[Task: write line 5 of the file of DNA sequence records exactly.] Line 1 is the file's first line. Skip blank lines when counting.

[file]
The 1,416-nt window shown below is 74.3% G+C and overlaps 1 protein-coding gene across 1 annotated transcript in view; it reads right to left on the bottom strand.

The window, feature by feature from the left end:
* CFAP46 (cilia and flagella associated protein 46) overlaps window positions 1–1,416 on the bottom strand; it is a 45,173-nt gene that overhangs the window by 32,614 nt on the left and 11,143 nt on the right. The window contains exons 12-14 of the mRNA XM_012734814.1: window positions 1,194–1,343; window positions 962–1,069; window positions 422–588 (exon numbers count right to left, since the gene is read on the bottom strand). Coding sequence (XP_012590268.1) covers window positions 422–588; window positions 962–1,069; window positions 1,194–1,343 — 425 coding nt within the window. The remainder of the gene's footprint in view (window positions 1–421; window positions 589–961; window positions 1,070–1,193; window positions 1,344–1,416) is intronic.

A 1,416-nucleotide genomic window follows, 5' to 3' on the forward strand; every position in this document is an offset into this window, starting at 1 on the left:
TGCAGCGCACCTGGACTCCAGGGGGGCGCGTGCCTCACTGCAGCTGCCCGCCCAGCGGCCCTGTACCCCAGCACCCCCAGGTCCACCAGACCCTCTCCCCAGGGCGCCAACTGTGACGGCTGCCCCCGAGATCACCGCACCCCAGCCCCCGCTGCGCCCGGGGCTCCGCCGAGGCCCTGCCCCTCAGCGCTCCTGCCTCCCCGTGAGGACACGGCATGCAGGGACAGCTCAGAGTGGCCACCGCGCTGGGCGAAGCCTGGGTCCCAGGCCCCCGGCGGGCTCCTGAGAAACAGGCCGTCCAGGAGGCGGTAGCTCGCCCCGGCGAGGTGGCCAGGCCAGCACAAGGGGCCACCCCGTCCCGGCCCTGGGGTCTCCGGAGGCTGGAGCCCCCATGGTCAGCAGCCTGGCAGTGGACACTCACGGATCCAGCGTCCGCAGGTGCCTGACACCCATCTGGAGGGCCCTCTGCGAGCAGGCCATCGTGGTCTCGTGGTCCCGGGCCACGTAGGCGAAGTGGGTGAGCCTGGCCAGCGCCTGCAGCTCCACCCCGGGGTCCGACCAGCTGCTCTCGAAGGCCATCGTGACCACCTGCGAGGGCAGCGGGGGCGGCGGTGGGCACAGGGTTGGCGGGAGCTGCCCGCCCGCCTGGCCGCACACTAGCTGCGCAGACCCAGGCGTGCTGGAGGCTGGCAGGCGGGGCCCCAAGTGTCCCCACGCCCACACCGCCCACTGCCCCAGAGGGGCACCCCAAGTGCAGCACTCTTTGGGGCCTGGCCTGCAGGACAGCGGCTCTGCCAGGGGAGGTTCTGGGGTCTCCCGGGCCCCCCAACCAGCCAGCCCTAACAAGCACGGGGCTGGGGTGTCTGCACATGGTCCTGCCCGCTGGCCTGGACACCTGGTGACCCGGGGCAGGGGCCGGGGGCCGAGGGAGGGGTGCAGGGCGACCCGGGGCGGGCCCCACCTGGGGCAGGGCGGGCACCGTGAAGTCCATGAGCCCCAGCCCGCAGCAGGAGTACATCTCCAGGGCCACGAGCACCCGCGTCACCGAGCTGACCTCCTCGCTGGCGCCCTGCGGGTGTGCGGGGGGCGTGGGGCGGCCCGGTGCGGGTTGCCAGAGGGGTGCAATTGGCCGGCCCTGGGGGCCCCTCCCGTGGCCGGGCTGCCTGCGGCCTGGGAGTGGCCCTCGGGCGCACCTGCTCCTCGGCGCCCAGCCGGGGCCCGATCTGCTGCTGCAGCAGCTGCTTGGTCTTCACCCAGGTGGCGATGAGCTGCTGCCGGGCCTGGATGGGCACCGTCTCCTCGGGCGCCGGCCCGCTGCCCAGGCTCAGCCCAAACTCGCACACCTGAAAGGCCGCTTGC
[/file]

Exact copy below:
TGCAGCGCACCTGGACTCCAGGGGGGCGCGTGCCTCACTGCAGCTGCCCGCCCAGCGGCCCTGTACCCCAGCACCCCCAGGTCCACCAGACCCTCTCCCCAGGGCGCCAACTGTGACGGCTGCCCCCGAGATCACCGCACCCCAGCCCCCGCTGCGCCCGGGGCTCCGCCGAGGCCCTGCCCCTCAGCGCTCCTGCCTCCCCGTGAGGACACGGCATGCAGGGACAGCTCAGAGTGGCCACCGCGCTGGGCGAAGCCTGGGTCCCAGGCCCCCGGCGGGCTCCTGAGAAACAGGCCGTCCAGGAGGCGGTAGCTCGCCCCGGCGAGGTGGCCAGGCCAGCACAAGGGGCCACCCCGTCCCGGCCCTGGGGTCTCCGGAGGCTGGAGCCCCCATGGTCAGCAGCCTGGCAGTGGACACTCACGGATCCAGCGTCCGCAGGTGCCTGACACCCATCTGGAGGGCCCTCTGCGAGCAGGCCATCGTGGTCTCGTGGTCCCGGGCCACGTAGGCGAAGTGGGTGAGCCTGGCCAGCGCCTGCAGCTCCACCCCGGGGTCCGACCAGCTGCTCTCGAAGGCCATCGTGACCACCTGCGAGGGCAGCGGGGGCGGCGGTGGGCACAGGGTTGGCGGGAGCTGCCCGCCCGCCTGGCCGCACACTAGCTGCGCAGACCCAGGCGTGCTGGAGGCTGGCAGGCGGGGCCCCAAGTGTCCCCACGCCCACACCGCCCACTGCCCCAGAGGGGCACCCCAAGTGCAGCACTCTTTGGGGCCTGGCCTGCAGGACAGCGGCTCTGCCAGGGGAGGTTCTGGGGTCTCCCGGGCCCCCCAACCAGCCAGCCCTAACAAGCACGGGGCTGGGGTGTCTGCACATGGTCCTGCCCGCTGGCCTGGACACCTGGTGACCCGGGGCAGGGGCCGGGGGCCGAGGGAGGGGTGCAGGGCGACCCGGGGCGGGCCCCACCTGGGGCAGGGCGGGCACCGTGAAGTCCATGAGCCCCAGCCCGCAGCAGGAGTACATCTCCAGGGCCACGAGCACCCGCGTCACCGAGCTGACCTCCTCGCTGGCGCCCTGCGGGTGTGCGGGGGGCGTGGGGCGGCCCGGTGCGGGTTGCCAGAGGGGTGCAATTGGCCGGCCCTGGGGGCCCCTCCCGTGGCCGGGCTGCCTGCGGCCTGGGAGTGGCCCTCGGGCGCACCTGCTCCTCGGCGCCCAGCCGGGGCCCGATCTGCTGCTGCAGCAGCTGCTTGGTCTTCACCCAGGTGGCGATGAGCTGCTGCCGGGCCTGGATGGGCACCGTCTCCTCGGGCGCCGGCCCGCTGCCCAGGCTCAGCCCAAACTCGCACACCTGAAAGGCCGCTTGC